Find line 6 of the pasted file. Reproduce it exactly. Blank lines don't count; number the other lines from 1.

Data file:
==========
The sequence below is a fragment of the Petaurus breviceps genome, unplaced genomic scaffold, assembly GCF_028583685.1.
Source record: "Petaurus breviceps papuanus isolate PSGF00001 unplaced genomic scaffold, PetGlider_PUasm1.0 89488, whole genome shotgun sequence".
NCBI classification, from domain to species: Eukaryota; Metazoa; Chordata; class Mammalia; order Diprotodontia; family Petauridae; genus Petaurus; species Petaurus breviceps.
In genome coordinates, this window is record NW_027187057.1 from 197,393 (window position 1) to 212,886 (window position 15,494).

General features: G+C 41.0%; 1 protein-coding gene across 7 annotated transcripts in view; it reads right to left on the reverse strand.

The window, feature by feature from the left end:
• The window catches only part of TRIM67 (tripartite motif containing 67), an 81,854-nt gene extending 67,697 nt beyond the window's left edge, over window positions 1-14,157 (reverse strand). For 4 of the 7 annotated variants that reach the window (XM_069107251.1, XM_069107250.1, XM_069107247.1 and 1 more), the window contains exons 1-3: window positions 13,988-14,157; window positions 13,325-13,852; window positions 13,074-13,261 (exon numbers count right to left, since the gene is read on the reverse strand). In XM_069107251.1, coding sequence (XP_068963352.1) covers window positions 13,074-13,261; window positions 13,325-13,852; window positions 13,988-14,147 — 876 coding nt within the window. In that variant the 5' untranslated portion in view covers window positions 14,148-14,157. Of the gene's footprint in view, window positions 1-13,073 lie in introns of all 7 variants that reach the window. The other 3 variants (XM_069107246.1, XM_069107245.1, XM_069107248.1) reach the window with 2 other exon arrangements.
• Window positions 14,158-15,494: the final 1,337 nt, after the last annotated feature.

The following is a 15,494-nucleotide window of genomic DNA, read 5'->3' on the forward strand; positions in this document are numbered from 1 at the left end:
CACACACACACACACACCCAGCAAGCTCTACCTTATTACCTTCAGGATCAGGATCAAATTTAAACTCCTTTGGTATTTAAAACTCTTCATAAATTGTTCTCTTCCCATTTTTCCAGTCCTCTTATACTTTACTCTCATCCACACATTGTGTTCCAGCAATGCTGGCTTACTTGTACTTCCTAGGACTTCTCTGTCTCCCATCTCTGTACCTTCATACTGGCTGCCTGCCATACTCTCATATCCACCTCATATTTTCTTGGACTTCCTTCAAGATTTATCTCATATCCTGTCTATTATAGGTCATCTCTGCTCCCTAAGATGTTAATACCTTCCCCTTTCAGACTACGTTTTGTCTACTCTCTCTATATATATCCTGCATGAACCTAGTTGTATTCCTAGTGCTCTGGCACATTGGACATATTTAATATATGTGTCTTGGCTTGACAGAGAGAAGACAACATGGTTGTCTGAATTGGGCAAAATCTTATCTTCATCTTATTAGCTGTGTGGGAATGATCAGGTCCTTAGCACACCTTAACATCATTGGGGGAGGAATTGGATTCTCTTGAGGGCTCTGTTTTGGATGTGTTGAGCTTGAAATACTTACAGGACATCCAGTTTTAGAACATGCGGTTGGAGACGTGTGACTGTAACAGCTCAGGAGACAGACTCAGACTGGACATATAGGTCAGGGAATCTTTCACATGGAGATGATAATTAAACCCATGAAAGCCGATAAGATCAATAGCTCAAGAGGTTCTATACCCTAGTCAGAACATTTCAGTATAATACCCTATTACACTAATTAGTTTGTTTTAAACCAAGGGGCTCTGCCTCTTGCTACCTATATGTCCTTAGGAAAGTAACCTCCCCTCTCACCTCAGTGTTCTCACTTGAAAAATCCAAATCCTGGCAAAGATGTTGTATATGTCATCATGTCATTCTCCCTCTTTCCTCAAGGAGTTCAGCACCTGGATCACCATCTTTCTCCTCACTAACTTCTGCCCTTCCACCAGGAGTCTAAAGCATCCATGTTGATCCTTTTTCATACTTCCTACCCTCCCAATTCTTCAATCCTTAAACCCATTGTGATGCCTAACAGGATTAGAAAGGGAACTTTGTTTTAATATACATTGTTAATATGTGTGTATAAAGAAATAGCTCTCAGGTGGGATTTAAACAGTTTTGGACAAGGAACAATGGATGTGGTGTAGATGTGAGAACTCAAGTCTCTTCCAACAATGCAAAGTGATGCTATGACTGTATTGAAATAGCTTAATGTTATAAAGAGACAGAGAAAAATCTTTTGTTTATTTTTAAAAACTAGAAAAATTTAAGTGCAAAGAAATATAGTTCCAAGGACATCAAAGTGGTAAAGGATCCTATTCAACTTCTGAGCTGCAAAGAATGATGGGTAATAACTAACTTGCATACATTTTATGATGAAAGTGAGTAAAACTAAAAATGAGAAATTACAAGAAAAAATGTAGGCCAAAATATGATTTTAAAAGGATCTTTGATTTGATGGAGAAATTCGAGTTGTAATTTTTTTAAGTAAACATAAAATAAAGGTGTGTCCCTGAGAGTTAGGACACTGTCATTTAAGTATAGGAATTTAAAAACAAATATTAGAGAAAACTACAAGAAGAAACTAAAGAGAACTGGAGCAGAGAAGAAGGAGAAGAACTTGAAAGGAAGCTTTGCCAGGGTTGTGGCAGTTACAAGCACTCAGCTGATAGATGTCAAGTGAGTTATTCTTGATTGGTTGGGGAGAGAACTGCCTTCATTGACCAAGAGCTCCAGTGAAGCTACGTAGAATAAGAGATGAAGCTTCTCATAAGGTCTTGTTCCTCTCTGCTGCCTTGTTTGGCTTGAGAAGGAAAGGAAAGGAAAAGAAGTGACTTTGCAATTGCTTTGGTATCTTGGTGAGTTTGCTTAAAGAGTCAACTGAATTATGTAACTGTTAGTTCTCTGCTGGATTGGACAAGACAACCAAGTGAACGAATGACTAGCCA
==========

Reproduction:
The window, feature by feature from the left end: